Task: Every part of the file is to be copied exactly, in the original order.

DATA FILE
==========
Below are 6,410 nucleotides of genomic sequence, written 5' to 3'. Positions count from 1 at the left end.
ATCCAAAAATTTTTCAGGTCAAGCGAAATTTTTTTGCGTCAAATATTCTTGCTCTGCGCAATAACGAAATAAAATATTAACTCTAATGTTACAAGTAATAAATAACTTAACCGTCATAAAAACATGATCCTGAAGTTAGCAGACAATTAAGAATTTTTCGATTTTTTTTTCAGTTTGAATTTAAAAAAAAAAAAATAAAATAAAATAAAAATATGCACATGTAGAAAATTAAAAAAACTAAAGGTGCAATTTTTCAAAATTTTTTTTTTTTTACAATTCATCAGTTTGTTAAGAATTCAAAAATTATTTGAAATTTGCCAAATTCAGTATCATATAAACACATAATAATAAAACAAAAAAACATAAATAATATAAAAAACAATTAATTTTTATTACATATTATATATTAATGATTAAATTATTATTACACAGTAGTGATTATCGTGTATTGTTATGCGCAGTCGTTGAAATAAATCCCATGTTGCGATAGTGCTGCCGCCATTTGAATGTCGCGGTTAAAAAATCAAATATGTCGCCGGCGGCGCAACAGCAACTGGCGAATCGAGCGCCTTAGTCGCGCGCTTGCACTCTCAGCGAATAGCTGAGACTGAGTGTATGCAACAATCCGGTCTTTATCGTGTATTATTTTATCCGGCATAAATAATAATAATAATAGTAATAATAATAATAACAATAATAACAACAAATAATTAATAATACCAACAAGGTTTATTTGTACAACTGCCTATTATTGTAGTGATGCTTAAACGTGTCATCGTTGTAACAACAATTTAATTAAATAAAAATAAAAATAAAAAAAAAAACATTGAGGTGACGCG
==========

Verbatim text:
Below are 6,410 nucleotides of genomic sequence, written 5' to 3'. Positions count from 1 at the left end.
ATCCAAAAATTTTTCAGGTCAAGCGAAATTTTTTTGCGTCAAATATTCTTGCTCTGCGCAATAACGAAATAAAATATTAACTCTAATGTTACAAGTAATAAATAACTTAACCGTCATAAAAACATGATCCTGAAGTTAGCAGACAATTAAGAATTTTTCGATTTTTTTTTCAGTTTGAATTTAAAAAAAAAAAAATAAAATAAAATAAAAATATGCACATGTAGAAAATTAAAAAAACTAAAGGTGCAATTTTTCAAAATTTTTTTTTTTTTACAATTCATCAGTTTGTTAAGAATTCAAAAATTATTTGAAATTTGCCAAATTCAGTATCATATAAACACATAATAATAAAACAAAAAAACATAAATAATATAAAAAACAATTAATTTTTATTACATATTATATATTAATGATTAAATTATTATTACACAGTAGTGATTATCGTGTATTGTTATGCGCAGTCGTTGAAATAAATCCCATGTTGCGATAGTGCTGCCGCCATTTGAATGTCGCGGTTAAAAAATCAAATATGTCGCCGGCGGCGCAACAGCAACTGGCGAATCGAGCGCCTTAGTCGCGCGCTTGCACTCTCAGCGAATAGCTGAGACTGAGTGTATGCAACAATCCGGTCTTTATCGTGTATTATTTTATCCGGCATAAATAATAATAATAATAGTAATAATAATAATAACAATAATAACAACAAATAATTAATAATACCAACAAGGTTTATTTGTACAACTGCCTATTATTGTAGTGATGCTTAAACGTGTCATCGTTGTAACAACAATTTAATTAAATAAAAATAAAAATAAAAAAAAAAACATTGAGGTGACGCG